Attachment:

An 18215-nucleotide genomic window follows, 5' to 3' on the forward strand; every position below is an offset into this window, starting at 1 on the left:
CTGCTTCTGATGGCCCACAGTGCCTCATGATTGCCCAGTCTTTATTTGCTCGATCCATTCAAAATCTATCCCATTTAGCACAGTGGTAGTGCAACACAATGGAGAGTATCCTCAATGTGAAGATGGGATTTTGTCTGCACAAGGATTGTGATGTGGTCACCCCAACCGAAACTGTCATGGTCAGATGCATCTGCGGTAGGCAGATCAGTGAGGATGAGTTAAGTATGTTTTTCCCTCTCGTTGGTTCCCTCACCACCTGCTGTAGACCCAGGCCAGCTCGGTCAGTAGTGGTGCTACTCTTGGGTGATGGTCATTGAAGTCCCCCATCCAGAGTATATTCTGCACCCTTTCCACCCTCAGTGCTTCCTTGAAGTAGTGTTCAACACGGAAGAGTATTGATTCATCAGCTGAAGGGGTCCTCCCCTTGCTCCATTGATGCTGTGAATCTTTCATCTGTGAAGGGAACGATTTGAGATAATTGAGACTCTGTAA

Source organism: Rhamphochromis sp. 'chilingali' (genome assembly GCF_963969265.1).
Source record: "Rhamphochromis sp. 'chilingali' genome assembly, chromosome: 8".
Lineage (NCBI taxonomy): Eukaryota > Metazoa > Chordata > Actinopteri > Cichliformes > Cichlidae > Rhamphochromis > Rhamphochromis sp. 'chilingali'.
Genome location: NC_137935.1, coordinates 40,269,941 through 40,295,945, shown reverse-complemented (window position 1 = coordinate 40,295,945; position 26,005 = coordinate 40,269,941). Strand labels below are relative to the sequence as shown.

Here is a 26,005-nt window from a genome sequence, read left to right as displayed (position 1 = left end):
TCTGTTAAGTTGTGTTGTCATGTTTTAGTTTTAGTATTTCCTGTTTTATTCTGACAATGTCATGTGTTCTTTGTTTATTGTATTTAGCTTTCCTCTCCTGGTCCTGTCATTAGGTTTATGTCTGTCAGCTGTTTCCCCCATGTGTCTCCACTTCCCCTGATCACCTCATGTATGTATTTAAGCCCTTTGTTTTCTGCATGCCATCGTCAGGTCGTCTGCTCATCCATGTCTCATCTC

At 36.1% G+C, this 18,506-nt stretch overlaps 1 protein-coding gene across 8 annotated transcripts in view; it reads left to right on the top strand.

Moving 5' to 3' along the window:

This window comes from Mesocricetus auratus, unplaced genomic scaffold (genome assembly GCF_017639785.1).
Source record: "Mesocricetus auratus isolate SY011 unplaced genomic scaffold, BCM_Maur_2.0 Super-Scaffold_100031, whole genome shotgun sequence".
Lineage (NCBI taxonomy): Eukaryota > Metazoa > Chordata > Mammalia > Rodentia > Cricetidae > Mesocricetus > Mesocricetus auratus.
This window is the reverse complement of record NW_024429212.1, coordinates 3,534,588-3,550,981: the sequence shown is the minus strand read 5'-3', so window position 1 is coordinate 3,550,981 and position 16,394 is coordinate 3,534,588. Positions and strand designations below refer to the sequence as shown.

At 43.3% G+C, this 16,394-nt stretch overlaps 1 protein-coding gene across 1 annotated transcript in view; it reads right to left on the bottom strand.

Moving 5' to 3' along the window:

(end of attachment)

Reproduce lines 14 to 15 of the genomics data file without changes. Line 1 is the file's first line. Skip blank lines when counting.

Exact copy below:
This window is the reverse complement of record NW_024429212.1, coordinates 3,534,588-3,550,981: the sequence shown is the minus strand read 5'-3', so window position 1 is coordinate 3,550,981 and position 16,394 is coordinate 3,534,588. Positions and strand designations below refer to the sequence as shown.

At 43.3% G+C, this 16,394-nt stretch overlaps 1 protein-coding gene across 1 annotated transcript in view; it reads right to left on the bottom strand.